Sandio 3D Mouse

Sandio 3D O2 MouseI’ve had the opportunity to play with the Sandio 3D O2 mouse for a few days and I thought I’d share my impressions of it with you.  Before I saw the mouse, I was expecting something similar to the SpaceNavigator, but it’s not very similar at all.

To start with (and I think this is its best feature), this functions as a normal mouse, suitable for e-mail, browsing, gaming, etc.  The SpaceNavigator, of course, is a completely separate device.  This is a pretty big deal.  I don’t usually bring my SpaceNavigator with me when I travel (it’s certainly small enough to bring – I’m just lazy), but I always bring my mouse.  Having both in one device is great.

This mouse has the normal two buttons + a scroll wheel.  Above the scroll wheel is an analog joystick, similar to those found on game pads (Xbox, PS3, etc).  On the right and left side of the mouse are two more analog sticks, and a couple more buttons.  Those analog sticks are what you use to fly around in your 3D worlds.

This mouse is billed as a “gaming mouse” and I can’t really comment on that aspect of it.  My main use for it would be in Google Earth and Virtual Earth, so that’s what I tried.

Once inside of Google Earth, I have to say I was a bit disappointed.  Part of that can be attributed to the learning curve on any new device, but it was a slow process to learn.  I found the SpaceNavigator to be much more intuitive.   Beyond that, there were two problems that were much more serious:

  • It doesn’t support simultaneous movements. For example, if I was panning across the map and wanted to dive, I had to choose one or the other.  I really don’t understand why I couldn’t pan and dive, but I tried repeatedly without success.  Compare this to the SpaceNavigator where you can make four individual movements at a time (pan while diving while rotating while lowering the view, etc).  For an example of that, check out this entry in the Google Earth Blog where Frank flies around Denver looking at the 3D buildings.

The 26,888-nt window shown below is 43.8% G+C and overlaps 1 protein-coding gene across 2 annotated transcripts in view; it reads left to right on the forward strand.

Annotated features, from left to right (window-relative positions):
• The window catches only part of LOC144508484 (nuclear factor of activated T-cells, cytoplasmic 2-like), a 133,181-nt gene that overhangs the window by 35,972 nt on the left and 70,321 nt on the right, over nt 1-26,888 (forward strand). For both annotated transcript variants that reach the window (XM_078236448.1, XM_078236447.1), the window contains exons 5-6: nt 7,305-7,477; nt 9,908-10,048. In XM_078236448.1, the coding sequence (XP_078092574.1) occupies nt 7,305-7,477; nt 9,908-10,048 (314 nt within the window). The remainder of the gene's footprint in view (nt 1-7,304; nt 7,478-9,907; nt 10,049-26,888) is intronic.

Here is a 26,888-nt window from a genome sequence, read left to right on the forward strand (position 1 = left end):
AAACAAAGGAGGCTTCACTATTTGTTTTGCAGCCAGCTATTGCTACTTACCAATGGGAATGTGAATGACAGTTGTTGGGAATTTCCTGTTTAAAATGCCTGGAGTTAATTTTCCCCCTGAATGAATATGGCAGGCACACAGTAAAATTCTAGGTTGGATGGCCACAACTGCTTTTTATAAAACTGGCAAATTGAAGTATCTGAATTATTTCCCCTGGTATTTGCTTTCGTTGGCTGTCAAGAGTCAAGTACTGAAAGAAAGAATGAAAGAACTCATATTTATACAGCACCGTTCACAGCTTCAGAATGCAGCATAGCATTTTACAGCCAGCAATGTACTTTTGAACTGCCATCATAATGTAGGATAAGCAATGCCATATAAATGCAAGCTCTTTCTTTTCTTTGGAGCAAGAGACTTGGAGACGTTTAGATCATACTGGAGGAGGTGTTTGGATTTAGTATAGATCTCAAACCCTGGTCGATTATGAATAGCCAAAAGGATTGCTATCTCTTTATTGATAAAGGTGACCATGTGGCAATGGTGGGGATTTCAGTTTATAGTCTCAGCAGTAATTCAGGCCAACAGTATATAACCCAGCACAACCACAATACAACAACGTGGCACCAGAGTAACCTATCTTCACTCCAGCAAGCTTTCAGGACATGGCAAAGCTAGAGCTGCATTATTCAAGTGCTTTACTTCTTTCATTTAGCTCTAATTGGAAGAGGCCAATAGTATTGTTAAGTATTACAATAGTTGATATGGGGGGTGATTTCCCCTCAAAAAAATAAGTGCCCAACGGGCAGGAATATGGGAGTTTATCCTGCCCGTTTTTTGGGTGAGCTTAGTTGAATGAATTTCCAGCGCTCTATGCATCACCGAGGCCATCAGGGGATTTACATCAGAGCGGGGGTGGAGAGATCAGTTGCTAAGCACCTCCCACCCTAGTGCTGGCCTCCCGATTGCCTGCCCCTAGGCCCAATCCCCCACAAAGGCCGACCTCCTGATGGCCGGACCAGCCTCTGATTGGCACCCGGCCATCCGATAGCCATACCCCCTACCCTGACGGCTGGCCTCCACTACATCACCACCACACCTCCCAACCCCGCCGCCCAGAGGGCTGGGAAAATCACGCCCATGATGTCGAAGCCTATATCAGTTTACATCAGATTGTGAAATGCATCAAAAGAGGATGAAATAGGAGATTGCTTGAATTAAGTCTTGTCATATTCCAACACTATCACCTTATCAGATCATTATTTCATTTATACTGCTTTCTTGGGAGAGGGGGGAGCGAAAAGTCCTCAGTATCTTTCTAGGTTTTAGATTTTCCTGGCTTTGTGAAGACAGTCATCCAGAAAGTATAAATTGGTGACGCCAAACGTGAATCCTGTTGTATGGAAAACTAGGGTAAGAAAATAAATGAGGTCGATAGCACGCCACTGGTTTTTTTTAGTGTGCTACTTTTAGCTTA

• The analog sticks on the device aren’t truly analog – they’re digital (as in 0/1).  They have an audible “click” when pointing in any direction.  You either go or you don’t — there is no in-between.  Again, compare this to the SpaceNavigator where you can vary the amount of pressure which then varies the speed of your movement.

I really wanted to like this mouse.  It looks awesome, with a big footprint, great colors and cool glowing lights on it.  However, I just can’t bring myself to like it that much.  It will probably become my travel mouse, with my generic Microsoft Mouse / SpaceNavigator keeping permanent residence on my desk.

If you’re a gamer and you’ve tried this mouse, please post in the comments and let us know what you thought of it.

Comments

  1. I think it’s a too bad that you think this way. Although i could never get myself to pitch correctly with the navigator. At least without doing some unintended movement. the navigator seems jerky at best. Ah well. I cant move forward with the navigator without diving into a scene.

    makes me wonder if there’s an uneven standards without truly considering the learning curve for the navigator.

    both of which take some time but realistically it feels like the 02 is easier for simple movement throughout google earth. It’s the cool panning and “advanced” movement that make the navigator difficult.

    as to that video, it feels jerky. regardless of amount of movements you can do within a single motion. It’s gonna be jerky.

    Simply put, I dont think you’ve been fair between compare and contrast simply because your actually used to the navigator . There is a video http://www.sandiotech.com/images/3den.swf
    but you must not have watched it.

    meh just my two cents.

  2. I’ll admit that the fact that I’m used to the navigator certainly played into my opinion of the O2.

    The video was pretty much the same as the card that came with the box that showed how to do the various movements. Very helpful.

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